Today, Tesla released its first quarter 2018 production and delivery numbers – unsurprisingly confirming a record production of 34,494 vehicles thanks to an increase in Model 3 production, which accounted for about 10,000 of those vehicles.
The automaker says that they produced a mix of 24,728 Model S and Model X vehicles and 9,766 Model 3 vehicles during the first 3 months of the year.
As for the Model 3 production rate exiting the quarter, Tesla says that they produced 2,020 Model 3 vehicles in the past seven days – as confirmed in an email from Elon Musk that we reported on yesterday.
As for deliveries during the quarter, here’s the split between Tesla’s vehicles:
- Model S: 11,730
- Model X: 10,070
- Model 3: 8,180
- Total: 29,980
Here’s a chart of Tesla’s quarterly deliveries since the launch of the Model S in 2012:
Here’s the press release in full:
Tesla Q1 2018 Vehicle Production and Deliveries
PALO ALTO, Calif., April 03, 2018 (GLOBE NEWSWIRE) — Q1 production totaled 34,494 vehicles, a 40% increase from Q4 and by far the most productive quarter in Tesla history. 24,728 were Model S and Model X, and 9,766 were Model 3. The Model 3 output increased exponentially, representing a fourfold increase over last quarter. This is the fastest growth of any automotive company in the modern era. If this rate of growth continues, it will exceed even that of Ford and the Model T.
We were able to double the weekly Model 3 production rate during the quarter by rapidly addressing production and supply chain bottlenecks, including several short factory shutdowns to upgrade equipment.
In the past seven days, Tesla produced 2,020 Model 3 vehicles. In the next seven days, we expect to produce 2,000 Model S and X vehicles and 2,000 Model 3 vehicles. It is a testament to the ability of the Tesla production team that Model 3 volume now exceeds Model S and Model X combined. What took our team five years for S/X, took only nine months for Model 3.
Given the progress made thus far and upcoming actions for further capacity improvement, we expect that the Model 3 production rate will climb rapidly through Q2. Tesla continues to target a production rate of approximately 5,000 units per week in about three months, laying the groundwork for Q3 to have the long-sought ideal combination of high volume, good gross margin and strong positive operating cash flow. As a result, Tesla does not require an equity or debt raise this year, apart from standard credit lines.
Q1 deliveries totaled 29,980 vehicles, of which 11,730 were Model S, 10,070 were Model X, and 8,180 were Model 3. Net orders for Model S and X were at an all-time Q1 record, and demand remains very strong. Model S and X customer vehicles in transit were high. 4,060 Model S and X vehicles were in transit to customers at the end of Q1, which was 68% higher than at the end of Q4 2017. An additional 2,040 Model 3 vehicles were also in transit to customers. These vehicles will be delivered in early Q2 2018, which keeps us on track for our full-year 2018 Model S and X delivery guidance.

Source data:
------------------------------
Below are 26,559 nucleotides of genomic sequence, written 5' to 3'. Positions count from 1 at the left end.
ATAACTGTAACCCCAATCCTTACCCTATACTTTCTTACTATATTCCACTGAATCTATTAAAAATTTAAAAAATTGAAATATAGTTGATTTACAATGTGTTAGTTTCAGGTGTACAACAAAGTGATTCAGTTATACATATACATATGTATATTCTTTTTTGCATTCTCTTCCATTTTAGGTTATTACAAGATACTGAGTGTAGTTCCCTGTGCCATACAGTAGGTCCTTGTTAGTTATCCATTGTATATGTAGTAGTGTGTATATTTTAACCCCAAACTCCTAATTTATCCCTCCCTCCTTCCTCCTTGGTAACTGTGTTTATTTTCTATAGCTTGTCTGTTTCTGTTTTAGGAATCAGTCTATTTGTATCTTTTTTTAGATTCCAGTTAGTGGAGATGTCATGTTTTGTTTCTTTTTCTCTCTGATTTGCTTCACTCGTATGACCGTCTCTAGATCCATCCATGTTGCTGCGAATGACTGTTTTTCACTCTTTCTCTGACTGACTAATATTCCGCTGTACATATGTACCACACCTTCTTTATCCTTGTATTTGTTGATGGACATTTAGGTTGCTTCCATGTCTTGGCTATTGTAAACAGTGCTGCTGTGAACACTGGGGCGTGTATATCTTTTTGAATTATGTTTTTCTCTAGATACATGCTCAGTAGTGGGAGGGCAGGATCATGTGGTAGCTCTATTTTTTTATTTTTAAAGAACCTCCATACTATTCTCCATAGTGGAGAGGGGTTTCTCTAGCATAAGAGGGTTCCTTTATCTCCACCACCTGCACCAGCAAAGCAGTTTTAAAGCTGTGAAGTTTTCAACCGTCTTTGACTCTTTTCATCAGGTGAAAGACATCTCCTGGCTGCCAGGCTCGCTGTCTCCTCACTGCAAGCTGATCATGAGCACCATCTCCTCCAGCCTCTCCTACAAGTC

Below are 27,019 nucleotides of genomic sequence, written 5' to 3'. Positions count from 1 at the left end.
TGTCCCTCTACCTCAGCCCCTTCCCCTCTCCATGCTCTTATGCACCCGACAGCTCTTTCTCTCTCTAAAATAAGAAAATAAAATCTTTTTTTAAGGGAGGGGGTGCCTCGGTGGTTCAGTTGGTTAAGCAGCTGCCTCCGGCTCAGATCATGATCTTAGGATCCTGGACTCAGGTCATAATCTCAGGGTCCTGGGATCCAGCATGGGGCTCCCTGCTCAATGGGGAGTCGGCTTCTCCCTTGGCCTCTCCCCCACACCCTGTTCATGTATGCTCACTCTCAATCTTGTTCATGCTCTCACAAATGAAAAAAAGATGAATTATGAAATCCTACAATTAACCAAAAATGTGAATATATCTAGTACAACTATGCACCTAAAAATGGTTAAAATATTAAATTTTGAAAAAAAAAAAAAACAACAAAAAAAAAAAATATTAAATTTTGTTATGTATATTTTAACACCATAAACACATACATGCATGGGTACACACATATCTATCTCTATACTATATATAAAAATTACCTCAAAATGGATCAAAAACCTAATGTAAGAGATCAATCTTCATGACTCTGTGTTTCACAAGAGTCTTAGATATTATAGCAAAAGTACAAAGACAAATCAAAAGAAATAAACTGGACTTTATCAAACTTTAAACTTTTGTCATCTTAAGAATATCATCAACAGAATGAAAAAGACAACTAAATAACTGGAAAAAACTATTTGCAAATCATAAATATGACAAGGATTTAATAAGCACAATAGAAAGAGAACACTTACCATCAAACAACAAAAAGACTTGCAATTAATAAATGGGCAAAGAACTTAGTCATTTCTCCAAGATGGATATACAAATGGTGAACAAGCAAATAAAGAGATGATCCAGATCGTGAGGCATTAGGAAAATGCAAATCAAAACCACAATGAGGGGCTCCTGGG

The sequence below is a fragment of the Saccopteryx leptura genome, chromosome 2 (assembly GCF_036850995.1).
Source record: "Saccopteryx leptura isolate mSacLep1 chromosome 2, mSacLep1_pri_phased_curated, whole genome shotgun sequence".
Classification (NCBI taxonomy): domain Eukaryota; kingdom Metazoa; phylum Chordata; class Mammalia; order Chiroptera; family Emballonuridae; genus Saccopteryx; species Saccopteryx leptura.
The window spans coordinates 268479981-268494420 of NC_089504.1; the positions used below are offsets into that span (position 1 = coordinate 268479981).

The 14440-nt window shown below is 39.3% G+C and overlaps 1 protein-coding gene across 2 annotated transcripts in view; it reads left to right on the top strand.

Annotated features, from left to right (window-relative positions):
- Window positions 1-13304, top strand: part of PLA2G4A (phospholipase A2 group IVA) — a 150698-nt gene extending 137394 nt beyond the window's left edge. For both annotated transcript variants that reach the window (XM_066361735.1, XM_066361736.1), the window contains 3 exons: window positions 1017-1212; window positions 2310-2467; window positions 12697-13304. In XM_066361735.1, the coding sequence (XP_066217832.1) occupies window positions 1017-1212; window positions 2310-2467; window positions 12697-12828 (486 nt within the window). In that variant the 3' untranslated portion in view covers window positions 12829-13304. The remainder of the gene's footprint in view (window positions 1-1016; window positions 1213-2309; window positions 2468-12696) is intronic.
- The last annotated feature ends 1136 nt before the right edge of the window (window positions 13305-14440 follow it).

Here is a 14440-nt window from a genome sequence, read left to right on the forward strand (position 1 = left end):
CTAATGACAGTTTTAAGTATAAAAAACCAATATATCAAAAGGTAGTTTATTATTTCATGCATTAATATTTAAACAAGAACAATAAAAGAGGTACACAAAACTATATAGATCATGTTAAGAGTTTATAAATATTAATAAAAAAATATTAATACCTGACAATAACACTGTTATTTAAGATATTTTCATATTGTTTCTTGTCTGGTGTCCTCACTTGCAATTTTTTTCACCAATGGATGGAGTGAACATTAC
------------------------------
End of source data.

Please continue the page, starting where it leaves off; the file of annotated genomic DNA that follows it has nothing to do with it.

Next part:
Finally, we would like to share two additional points about Model 3:
- The quality of Model 3 coming out of production is at the highest level we have seen across all our products. This is reflected in the overwhelming delight experienced by our customers with their Model 3’s. Our initial customer satisfaction score for Model 3 quality is above 93%, which is the highest score in Tesla’s history.
- Net Model 3 reservations remained stable through Q1. The reasons for order cancellation are almost entirely due to delays in production in general and delays in availability of certain planned options, particularly dual motor AWD and the smaller battery pack. As described above, owner happiness with the product is extremely high.
We would like to thank our customers, suppliers and investors for their continued patience and belief in Tesla.
Our delivery count should be viewed as slightly conservative, as we only count a car as delivered if it is transferred to the customer and all paperwork is correct. Final numbers could vary by up to 0.5%. Tesla vehicle deliveries represent only one measure of the company’s financial performance and should not be relied on as an indicator of quarterly financial results, which depend on a variety of factors, including the cost of sales, foreign exchange movements and mix of directly leased vehicles.
No big surprise here due to all the news that came out over the last month but here are a few observations nonetheless.
Tesla is still targeting 5,000 units per week by the end of Q2, which is quite aggressive but I think Tesla has more credibility with the recent increase in production over the last few weeks.
Model 3 deliveries are tracking very close to production showing a quick turnaround for deliveries, which was long seen as a potential issue as production increases.
Model S and Model X deliveries are also quite strong for a first quarter. No one expected them to come close to last quarter’s record due to all the incentives to buy in the last quarter of the year.
Aside from missing the Model 3 production rate of 2,500 units per week, I think that is as good as a quarter as Tesla could have hoped for.
What do you think? Let us know in the comment section below.
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